“But what if I’m committed to a completely natural, totally unprocessed lifestyle?”

This might be the goal, but it would be close to impossible to achieve. Almost anything in nature needs some type of processing to be used in skin care, so that they can be mixed and stabilized. Even if an ingredient is truly “raw,” it still probably underwent a little rudimentary processing. For example, virgin coconut oil needs to be pressed out from coconut meat. Strictly speaking, just the pressing is a type of processing. What you would need to know is what specific processing was done and how much of it was done. Our virgin coconut oil is certified organic from soil to tree, and is first-and-cold-pressed — meaning we basically just press the oil. Some other coconut oils are processed with heat which can alter some of the oil’s chemical makeup. Other coconut oils are processed with additives that can be allergens, which can leave traces in the oil and cause reactions (check out this helpful article in skintelligencenter.com for more on virgin coconut oils).

In other natural ingredients, processing can yield surprising results. For example, the distillation process to make essential oils — even organic, “raw” oils for massages or scents — can create chemicals that did not exist in the original plant. And even if they were somehow processed not to create these new chemicals, many natural oils are comedogens or allergens just as they are.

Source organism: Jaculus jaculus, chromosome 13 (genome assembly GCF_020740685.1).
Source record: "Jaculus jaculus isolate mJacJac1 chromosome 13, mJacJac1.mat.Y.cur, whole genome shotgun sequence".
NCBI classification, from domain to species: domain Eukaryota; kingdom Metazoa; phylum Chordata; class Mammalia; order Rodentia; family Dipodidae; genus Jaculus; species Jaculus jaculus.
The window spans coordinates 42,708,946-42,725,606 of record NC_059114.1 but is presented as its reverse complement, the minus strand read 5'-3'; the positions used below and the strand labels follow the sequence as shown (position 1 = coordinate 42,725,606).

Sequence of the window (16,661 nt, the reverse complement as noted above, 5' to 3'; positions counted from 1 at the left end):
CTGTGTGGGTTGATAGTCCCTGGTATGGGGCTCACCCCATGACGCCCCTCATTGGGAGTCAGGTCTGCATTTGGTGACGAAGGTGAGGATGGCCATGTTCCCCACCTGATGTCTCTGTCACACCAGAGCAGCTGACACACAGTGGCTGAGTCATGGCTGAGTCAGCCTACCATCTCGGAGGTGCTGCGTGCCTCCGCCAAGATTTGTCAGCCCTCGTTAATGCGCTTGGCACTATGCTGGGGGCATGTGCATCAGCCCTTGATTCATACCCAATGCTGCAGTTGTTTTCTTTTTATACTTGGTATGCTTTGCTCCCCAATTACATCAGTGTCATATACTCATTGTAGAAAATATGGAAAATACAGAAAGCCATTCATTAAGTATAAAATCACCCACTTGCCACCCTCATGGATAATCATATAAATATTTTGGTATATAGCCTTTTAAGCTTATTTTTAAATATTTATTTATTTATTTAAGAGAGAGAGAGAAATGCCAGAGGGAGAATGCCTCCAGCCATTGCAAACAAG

One other important consideration: whether or not an ingredient is natural has little to do with its efficacy. Studies that are “evidence-based” (double-blind, randomized trials with quantitative data) are the gold standard to prove efficacy, but they are relatively rare in cosmetics. Publication in a peer-reviewed medical journal or presentation in a medical conference is rarer still but adds even more scientific validity to the study. Unless a natural ingredient is proven to be effective, it may not yield the results you’re looking for. If the natural ingredient is also a photo-allergen (reacts with light to cause darkening) or is comedogenic, it could also be working against you by causing dark splotches or acne. Check out this article for how hypoallergenic can help all skin concerns.